Spring Cleaning

Tidying out the shed this weekend didn’t turn up as many bugs as I was expecting. The shed starts to be quite rotten, especially around the base, so there is a lot of entry points for all kinds of creature to crawl in through. In the event though, apart from a few spiders and hibernating mosquitoes, there wasn’t so much to keep me from my spring cleaning. The spiders were mostly Black Lace Weavers (Amaurobius ferox, #103); I’m not sure where the other big spiders present back in the Autumn were hiding themselves. The mosquitoes, which were plentiful, were Common House Mosquito / House Gnat (Culex pipiens, #332). Happily neither one of them bites people much.

Elsewhere I disturbed a couple of toads that were getting intimate in the log store and found these primroses (Primula vularis), which were new for the list (#422)

Elder Tree Dead-wood Fungi

I left these large logs from a dead elder tree in the corner of the garden and they attract a lot of wildlife; plenty of insects and even a hibernating toad.

Wood Ear Fungus (aka Jelly Ear Fungus) loves to grow on Elder deadwood, and there’s a good growth of it here. It sends out new fruit-bodies in the winter, which then darken and dry out during the year. The young growths are edible, a bit like black fungus you sometimes find in Chinese food; not much flavour apparently but an interesting texture if cut into strips in soup or salad. Will have to give it a try sometime.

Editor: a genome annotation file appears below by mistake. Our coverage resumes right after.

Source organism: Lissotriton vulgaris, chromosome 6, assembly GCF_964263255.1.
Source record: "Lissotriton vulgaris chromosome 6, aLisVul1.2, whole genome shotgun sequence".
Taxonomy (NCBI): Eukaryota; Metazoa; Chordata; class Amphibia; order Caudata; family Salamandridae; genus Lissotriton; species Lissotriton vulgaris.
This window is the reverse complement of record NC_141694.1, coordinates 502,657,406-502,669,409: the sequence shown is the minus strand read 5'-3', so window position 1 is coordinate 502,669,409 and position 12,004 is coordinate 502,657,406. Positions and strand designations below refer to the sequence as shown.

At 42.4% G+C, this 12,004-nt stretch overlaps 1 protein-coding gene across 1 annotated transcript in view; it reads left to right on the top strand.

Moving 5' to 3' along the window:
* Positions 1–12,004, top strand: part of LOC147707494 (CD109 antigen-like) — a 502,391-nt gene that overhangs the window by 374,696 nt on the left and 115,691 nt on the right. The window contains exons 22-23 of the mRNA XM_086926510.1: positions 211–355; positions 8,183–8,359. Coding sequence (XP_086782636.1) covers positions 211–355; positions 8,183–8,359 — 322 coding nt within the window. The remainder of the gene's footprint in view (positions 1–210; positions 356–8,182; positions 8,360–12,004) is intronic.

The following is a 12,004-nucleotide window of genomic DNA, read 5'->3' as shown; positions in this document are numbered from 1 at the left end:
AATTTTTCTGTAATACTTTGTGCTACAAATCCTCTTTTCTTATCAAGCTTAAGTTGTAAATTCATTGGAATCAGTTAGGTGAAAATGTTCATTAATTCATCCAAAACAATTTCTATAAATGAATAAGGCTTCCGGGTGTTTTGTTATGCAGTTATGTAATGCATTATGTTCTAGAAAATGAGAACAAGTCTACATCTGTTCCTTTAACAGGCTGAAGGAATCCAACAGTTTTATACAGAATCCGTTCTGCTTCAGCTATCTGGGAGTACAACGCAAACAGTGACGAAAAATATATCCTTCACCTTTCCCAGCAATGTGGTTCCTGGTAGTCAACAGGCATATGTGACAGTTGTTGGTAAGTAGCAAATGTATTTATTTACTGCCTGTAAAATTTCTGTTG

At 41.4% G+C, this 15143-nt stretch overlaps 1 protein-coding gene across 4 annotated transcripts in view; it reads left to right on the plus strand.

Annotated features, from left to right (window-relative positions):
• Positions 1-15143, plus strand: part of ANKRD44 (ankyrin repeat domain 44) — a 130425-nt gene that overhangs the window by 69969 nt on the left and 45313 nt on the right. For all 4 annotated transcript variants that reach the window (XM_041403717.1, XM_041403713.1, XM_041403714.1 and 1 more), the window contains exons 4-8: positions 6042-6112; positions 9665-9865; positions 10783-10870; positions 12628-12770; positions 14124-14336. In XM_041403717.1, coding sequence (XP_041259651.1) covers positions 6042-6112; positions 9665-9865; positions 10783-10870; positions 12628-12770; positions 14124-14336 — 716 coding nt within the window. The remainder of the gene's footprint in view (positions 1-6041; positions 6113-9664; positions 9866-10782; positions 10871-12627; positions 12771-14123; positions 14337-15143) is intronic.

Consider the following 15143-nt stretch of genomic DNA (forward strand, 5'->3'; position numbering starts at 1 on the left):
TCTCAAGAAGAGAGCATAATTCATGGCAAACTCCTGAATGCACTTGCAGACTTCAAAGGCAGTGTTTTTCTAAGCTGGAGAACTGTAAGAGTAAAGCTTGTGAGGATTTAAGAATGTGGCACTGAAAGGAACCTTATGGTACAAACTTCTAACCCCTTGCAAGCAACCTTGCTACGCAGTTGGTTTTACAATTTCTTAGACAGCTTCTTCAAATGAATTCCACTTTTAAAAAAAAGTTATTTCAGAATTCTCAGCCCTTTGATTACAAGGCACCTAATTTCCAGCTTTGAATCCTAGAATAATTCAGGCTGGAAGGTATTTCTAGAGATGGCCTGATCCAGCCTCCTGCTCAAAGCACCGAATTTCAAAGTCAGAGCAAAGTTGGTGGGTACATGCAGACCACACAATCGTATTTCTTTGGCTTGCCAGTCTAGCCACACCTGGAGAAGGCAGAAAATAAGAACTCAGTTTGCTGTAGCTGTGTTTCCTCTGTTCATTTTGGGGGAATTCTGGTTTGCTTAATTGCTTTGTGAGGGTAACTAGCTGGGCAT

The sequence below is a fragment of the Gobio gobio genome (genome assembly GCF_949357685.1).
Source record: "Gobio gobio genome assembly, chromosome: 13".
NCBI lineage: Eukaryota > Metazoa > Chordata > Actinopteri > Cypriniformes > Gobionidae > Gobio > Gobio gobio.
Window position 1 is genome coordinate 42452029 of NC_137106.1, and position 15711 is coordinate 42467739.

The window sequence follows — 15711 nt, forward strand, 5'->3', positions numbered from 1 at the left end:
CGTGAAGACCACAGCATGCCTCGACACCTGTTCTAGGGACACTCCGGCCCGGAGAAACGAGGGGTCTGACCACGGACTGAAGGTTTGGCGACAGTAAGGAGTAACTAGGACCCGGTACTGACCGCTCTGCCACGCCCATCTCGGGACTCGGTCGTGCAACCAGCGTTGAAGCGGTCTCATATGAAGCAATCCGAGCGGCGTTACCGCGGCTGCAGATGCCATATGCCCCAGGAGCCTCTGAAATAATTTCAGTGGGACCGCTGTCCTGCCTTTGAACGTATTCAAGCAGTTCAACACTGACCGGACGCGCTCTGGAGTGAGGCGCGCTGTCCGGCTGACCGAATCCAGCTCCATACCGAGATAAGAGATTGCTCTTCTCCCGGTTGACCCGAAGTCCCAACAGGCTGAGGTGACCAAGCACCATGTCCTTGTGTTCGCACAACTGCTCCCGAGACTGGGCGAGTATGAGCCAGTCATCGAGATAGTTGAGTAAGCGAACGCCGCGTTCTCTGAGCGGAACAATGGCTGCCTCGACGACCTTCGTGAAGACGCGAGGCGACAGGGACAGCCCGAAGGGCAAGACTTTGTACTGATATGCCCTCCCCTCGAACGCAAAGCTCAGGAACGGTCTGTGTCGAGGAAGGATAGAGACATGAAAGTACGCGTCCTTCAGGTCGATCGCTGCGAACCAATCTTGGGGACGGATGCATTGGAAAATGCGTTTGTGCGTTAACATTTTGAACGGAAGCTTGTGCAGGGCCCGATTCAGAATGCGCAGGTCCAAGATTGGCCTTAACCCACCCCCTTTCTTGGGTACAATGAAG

Another fungus, this time on the dead stump of the same Elder tree, is Elder Whitewash (Hyphodontia sambuci), which appears as a white coating on the dead bark.

Fat Frog

10 November seems quite late to find a frog out and about in the garden, but what struck me about this one is how fat it is. My first thought was that frogs must put on weight to get through the winter, but researching online it appears that while they do build up an energy store, mostly this is in the form of glycogen (carbohydrate) stored in the liver, rather than a fat deposit. Certainly glycogen is a more ready source of energy, which requires less oxygen to deploy - which is useful if you are hibernating at the bottom of a pond absorbing what little dissolved oxygen there may be through the skin, as many frogs do.

Hopefully the frog was healthy - it certainly seemed it. So, perhaps it is an adult female with developed eggs ready for the spring? Finding out online when female frogs develop their eggs was surprisingly difficult, but a detailed article on toads indicated that in toads mostly the eggs are developed during the late summer, with the weight of the ovaries reaching 12-15% of body weight during August-September. Assuming it works the same with frogs, and it does make sense they they would mostly develop their eggs prior to shutting down their metabolism for hibernation, then I hope this is a gravid female ready to spawn in my pond in March/April.